All in Judicial

Jazz, Jail, and the New Jim Crow

Since his first encounter with police 65 years ago, Jazz has emerged as a prominent community activist in Harlem. He has earned four university degrees, participated in the lead-up to the 1971 Attica Rebellion in New York, and led a class-action lawsuit against New York State to end its practice of disenfranchising prisoners and parolees. At 71 years old, Jazz continues to organize, and has become one of the leaders of the fight against stop-and frisk.

Recent legislation spanning from Arizona to Georgia has focused on decreasing the presence of illegal immigrants in the United States, yet have resulted in hundreds of cases like Torres’. No legislation has proven to be eective in controlling illegal immigration while simultaneously defending the civil rights of immigrant communities.

Few issues bring forth such bilious bombast as the firefight between gun advocates and anti-gun activists. Shootings at Northern Illinois University and Virginia Tech recently brought questions of gun control back into the public consciousness. Now, as the Supreme Court prepares in this summer’s District of Columbia v. Heller to address the 2nd Amendment for the first time since 1939’s U.S. v. Miller, the bile is rising once more.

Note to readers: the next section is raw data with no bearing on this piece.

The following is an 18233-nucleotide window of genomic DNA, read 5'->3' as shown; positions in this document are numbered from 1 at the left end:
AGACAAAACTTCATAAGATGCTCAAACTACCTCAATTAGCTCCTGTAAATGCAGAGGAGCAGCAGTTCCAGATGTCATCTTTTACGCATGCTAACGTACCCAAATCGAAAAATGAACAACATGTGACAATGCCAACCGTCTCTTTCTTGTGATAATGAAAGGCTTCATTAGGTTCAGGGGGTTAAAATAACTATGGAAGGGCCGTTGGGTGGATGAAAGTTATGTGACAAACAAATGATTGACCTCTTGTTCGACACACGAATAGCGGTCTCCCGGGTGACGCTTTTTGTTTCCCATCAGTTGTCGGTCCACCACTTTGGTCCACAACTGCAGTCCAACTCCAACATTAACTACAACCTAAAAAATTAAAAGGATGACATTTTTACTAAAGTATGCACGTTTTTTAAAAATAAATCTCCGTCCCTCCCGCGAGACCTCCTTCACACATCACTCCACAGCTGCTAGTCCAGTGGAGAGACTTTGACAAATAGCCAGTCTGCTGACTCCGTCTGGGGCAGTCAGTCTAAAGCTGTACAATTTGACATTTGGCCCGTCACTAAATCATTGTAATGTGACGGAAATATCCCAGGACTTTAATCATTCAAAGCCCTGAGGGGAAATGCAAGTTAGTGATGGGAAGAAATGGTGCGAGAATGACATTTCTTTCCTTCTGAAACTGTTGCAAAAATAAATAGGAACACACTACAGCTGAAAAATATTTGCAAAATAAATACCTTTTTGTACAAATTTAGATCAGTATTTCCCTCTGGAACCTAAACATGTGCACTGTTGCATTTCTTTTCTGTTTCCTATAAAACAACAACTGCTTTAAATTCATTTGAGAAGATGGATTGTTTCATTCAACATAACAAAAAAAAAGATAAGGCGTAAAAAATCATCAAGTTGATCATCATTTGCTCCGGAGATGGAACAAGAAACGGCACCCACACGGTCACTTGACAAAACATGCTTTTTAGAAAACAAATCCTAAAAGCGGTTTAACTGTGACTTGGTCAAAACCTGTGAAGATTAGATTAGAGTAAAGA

The Internet’s capacity for making information seamlessly accessible is even more impressive given its largely unregulated and decentralized nature. This freedom from regulation has allowed superior technologies like Google to quickly make themselves the standard. Yet although the protocols and codes for the Internet belong to the private sector, important components of the Internet rest within the grasp of a single power: the United States government.

While numerous cities have witnessed closing factories, sluggish economies, and population attrition due to urban flight, America has only one “Most Dangerous City.” What went wrong in Camden? The answer is simple: crack-cocaine. In 1985, there were twelve homicides in Camden. Ten years later, in 1995, there were sixty. What happened in the interim? Crack-cocaine arrived in the mid-1980s, followed by the proliferation of open-air drug markets – venues for outdoor drug sales – throughout the city.

Acknowledging the political realities of the nomination and confirmation processes, and demanding that nominees’ records be scrutinized by those on both sides of the aisle is not only good politics. It’s good governance.

Why don't more people know about Borgelt's criminal negligence? Chalk it up to the bizarre nature of gun control politics, where pro-control lobbies propose additional regulations when those in place are battered and leaking illegal weapons like a sieve. Thus, the national discussion is always about the latest proposed control, and not whether those controls have been effective in the past.